A set of bigrams in a note
Number of bigram results by
Size of notes dictionary
The probability of words appearing in topics of notes dictionary
The probability of -th bigram appearing in k topic of notes dictionary,
Measurement
Number of measurement results by
Size of measurement dictionary
The probability of measurements appearing in the topics of measurement dictionary
The probability of the -th measurement appearing in k topics of measurement dictionary

For phase , the meaning of each notation is shown in Table 3.


NotationDescription

iThe phase i
Patient m treated by clinicians for days
Parameter
A K-dimensional normal random variable
Topic variable
A set of bigrams in a note
Number of bigram results by
Measurement
Number of measurement results by

For phase , the meaning of each notation is shown in Table 4.


NotationDescription

Total number of patients
Total number of phases
Patient m treated by clinicians for a total of days
Real survival time for patient m after phase I-1
Predicted survival time for patient m after phase I-1
Regression coefficient
Function for computing real survival time
Function for computing predicted survival time
The function value of the difference between and

As shown in Figure 2, the proposed TiCTM model consists of two submodels: sequential notes and measurement and survival time prediction. This is because the development of sepsis is a time-critical process. The main idea of the TiCTM model is that we consider the time-critical dynamic process of sepsis patients as approximately linear variation under clinician treatment. Therefore, we employ the linear change in the parameter of TiCTM to reflect this time-critical dynamic process, whereas the parameter of LDA is fixed.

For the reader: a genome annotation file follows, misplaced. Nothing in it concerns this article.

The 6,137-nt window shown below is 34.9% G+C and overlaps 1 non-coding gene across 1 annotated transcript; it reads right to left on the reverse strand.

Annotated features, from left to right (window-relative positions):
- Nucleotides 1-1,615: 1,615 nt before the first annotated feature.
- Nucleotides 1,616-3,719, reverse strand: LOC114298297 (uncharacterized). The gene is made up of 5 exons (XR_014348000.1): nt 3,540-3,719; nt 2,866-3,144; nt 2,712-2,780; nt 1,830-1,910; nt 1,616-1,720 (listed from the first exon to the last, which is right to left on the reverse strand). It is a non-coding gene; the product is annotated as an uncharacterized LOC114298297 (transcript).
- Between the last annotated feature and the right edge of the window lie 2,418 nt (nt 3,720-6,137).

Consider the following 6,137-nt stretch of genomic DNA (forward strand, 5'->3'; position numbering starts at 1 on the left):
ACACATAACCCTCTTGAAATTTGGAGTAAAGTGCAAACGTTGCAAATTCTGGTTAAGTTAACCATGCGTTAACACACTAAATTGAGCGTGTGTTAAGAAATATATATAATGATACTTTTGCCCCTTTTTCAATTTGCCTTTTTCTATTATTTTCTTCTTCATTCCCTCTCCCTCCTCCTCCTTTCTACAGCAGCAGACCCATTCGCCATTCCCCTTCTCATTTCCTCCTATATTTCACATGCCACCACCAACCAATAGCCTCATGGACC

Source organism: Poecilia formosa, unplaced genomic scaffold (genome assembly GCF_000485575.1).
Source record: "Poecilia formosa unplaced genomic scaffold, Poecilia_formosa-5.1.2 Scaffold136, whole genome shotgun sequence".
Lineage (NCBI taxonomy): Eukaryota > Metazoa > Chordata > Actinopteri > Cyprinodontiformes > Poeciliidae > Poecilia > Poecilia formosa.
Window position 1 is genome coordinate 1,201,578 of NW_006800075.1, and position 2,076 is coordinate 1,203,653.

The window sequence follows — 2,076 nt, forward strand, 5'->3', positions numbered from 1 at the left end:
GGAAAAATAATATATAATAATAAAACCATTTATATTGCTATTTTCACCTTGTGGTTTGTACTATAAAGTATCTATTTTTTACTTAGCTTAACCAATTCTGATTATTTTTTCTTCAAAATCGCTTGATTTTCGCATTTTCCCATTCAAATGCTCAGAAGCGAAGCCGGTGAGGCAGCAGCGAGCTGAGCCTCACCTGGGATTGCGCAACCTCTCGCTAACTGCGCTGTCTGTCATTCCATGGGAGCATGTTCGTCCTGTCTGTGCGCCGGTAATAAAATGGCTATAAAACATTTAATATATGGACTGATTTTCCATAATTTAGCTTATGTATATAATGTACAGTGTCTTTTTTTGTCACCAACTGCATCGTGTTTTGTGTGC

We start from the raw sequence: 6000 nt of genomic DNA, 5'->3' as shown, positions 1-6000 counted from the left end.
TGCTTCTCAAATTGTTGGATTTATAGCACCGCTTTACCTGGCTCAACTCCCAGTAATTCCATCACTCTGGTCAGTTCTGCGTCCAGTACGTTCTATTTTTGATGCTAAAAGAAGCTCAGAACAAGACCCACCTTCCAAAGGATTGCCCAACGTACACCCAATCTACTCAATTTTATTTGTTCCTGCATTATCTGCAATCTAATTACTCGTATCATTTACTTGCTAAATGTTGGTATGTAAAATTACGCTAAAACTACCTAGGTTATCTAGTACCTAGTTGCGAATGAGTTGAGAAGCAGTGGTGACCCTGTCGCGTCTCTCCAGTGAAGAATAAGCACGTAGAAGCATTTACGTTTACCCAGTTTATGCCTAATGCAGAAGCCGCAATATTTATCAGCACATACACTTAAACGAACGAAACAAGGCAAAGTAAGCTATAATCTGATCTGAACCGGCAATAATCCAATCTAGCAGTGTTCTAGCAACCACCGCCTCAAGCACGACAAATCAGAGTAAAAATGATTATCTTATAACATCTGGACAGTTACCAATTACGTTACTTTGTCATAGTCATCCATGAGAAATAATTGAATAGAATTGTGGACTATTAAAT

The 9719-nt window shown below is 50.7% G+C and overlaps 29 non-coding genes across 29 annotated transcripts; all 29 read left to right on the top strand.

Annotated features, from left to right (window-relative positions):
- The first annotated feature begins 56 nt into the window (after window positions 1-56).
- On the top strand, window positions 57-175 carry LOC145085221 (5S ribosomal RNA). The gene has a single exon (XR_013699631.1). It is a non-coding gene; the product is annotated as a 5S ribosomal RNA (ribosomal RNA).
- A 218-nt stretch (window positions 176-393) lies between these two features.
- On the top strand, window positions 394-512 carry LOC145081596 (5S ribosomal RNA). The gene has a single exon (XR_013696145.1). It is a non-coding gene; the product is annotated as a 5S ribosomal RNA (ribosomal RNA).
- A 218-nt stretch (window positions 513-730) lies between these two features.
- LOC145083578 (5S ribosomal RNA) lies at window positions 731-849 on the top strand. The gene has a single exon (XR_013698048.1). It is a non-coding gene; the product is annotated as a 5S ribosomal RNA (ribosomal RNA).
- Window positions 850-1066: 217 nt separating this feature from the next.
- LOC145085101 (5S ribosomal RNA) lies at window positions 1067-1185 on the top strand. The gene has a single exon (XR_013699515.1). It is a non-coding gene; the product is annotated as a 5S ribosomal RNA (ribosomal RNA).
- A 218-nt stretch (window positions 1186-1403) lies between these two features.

2.2.1. Sequential Notes and Measurement

For a sepsis patient m, the parameter represents the patient’s initial body situation. In everyday clinician treatment, the patient’s body situation changes . Therefore, after days of clinician treatment, the parameter of patient m will transit to , which is used to reflect the sequential changing process. The parameter determines the disease probability distribution . The parameter determines the disease for patient m. (probability of bigrams appearing in the topics of notes dictionary) and (topic variable) generate words in the notes of patient m. (probability of measurements appearing in the topics of measurement dictionary) and generate measurements in the measurement result of patient m.

For each word , and , we draw a topic assignment  ∼ , wherewhere represents the probability of topic appearing, which is determined by parameter .

Draw a word , wherewhere represents the probability of word appearing, which is determined by topic and parameter .